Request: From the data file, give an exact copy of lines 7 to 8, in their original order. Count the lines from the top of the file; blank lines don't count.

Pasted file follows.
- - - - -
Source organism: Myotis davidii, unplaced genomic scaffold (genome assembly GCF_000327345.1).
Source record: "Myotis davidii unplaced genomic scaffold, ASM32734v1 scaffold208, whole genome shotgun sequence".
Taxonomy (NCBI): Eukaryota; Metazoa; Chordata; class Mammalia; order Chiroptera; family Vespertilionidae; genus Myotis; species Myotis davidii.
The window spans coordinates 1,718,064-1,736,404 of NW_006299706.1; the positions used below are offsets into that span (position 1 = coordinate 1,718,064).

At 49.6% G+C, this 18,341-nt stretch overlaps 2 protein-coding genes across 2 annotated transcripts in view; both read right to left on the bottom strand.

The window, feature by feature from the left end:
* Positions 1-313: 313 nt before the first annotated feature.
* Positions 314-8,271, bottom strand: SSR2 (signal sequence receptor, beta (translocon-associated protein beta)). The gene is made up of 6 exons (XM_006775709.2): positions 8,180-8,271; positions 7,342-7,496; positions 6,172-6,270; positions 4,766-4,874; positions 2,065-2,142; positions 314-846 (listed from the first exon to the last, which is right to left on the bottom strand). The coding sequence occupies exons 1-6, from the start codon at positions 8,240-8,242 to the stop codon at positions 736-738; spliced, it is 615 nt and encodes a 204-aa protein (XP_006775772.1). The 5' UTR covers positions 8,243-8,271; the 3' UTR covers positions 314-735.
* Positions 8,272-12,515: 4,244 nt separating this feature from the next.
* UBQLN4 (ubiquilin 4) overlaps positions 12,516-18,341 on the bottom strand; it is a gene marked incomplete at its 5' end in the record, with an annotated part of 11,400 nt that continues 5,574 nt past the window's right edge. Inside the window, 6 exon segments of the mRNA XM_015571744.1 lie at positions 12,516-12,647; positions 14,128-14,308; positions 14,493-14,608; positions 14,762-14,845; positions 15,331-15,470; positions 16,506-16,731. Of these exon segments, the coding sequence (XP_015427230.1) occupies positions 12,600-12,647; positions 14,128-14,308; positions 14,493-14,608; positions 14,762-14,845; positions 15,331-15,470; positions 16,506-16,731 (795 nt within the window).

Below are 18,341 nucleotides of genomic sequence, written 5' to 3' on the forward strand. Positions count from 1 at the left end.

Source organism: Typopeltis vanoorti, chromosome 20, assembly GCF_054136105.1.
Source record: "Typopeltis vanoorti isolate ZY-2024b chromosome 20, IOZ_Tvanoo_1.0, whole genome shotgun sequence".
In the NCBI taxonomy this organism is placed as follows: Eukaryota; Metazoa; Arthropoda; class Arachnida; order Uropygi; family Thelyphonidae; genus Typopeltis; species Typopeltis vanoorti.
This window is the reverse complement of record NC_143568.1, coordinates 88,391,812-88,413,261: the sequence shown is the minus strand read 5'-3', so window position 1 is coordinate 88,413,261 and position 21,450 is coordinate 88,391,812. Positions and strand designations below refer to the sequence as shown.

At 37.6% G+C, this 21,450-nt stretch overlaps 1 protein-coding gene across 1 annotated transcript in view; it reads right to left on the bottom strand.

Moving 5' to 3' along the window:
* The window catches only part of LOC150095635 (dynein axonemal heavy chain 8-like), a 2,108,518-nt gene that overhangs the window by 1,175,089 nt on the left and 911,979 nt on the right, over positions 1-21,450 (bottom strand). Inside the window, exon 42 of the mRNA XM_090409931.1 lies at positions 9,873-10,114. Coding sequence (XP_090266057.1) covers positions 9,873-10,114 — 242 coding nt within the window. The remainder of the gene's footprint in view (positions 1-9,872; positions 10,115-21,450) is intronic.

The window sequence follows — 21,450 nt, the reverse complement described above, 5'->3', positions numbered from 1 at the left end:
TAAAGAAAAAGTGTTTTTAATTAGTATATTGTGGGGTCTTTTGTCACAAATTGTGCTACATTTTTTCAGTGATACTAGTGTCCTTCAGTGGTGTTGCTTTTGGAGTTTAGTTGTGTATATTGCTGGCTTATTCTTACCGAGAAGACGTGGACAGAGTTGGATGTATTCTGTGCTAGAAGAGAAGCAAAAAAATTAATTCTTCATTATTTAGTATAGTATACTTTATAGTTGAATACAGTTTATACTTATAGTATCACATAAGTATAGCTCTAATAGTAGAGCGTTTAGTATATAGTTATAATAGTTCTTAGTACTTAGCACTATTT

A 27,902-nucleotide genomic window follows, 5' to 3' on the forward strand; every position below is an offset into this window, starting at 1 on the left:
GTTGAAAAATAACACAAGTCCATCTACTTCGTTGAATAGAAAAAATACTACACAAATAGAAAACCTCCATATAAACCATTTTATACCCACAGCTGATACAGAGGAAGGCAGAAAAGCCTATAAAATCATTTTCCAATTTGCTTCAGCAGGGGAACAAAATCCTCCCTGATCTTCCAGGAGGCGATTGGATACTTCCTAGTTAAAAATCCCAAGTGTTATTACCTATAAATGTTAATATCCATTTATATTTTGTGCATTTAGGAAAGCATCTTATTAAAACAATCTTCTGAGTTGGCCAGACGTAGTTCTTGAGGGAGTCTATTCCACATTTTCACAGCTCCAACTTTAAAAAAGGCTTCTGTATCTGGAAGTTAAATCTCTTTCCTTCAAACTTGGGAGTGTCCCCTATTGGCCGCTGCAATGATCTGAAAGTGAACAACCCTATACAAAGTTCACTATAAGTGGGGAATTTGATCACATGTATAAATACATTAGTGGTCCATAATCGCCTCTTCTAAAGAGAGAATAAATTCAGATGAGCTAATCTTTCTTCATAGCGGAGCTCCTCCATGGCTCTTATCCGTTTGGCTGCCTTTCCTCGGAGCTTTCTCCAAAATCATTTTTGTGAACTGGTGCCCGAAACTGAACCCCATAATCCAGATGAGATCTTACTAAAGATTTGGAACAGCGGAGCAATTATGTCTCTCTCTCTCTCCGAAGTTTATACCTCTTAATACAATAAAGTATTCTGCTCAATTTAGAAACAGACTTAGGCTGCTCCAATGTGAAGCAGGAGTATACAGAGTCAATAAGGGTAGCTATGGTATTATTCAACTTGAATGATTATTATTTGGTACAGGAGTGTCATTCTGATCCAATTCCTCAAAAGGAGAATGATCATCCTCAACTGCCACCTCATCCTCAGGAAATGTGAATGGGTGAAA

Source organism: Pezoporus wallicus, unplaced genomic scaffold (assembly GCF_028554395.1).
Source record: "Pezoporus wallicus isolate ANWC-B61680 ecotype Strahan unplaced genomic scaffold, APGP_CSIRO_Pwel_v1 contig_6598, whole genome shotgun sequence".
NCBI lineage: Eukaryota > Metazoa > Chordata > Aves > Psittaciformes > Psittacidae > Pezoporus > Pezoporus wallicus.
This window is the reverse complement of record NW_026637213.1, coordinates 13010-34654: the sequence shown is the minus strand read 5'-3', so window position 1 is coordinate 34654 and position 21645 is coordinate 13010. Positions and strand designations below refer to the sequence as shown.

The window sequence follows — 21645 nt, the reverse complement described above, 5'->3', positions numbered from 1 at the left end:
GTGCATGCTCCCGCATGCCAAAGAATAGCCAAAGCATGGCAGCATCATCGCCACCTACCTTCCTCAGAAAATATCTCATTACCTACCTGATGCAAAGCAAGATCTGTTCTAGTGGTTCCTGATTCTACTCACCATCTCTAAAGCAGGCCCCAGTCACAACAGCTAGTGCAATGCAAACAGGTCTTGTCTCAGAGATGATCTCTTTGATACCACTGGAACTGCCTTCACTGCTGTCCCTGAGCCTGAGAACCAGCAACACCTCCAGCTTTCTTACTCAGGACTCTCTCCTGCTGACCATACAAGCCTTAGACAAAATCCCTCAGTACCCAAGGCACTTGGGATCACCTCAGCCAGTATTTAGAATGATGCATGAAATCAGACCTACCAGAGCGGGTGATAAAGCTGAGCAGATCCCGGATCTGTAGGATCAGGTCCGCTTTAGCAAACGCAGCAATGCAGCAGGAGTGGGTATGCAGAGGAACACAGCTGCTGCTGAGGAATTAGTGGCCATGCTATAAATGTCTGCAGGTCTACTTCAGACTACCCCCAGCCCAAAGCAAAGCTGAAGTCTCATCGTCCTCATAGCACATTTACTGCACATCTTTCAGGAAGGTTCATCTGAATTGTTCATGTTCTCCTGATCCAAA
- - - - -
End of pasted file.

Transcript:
* Positions 1-313: 313 nt before the first annotated feature.
* Positions 314-8,271, bottom strand: SSR2 (signal sequence receptor, beta (translocon-associated protein beta)). The gene is made up of 6 exons (XM_006775709.2): positions 8,180-8,271; positions 7,342-7,496; positions 6,172-6,270; positions 4,766-4,874; positions 2,065-2,142; positions 314-846 (listed from the first exon to the last, which is right to left on the bottom strand). The coding sequence occupies exons 1-6, from the start codon at positions 8,240-8,242 to the stop codon at positions 736-738; spliced, it is 615 nt and encodes a 204-aa protein (XP_006775772.1). The 5' UTR covers positions 8,243-8,271; the 3' UTR covers positions 314-735.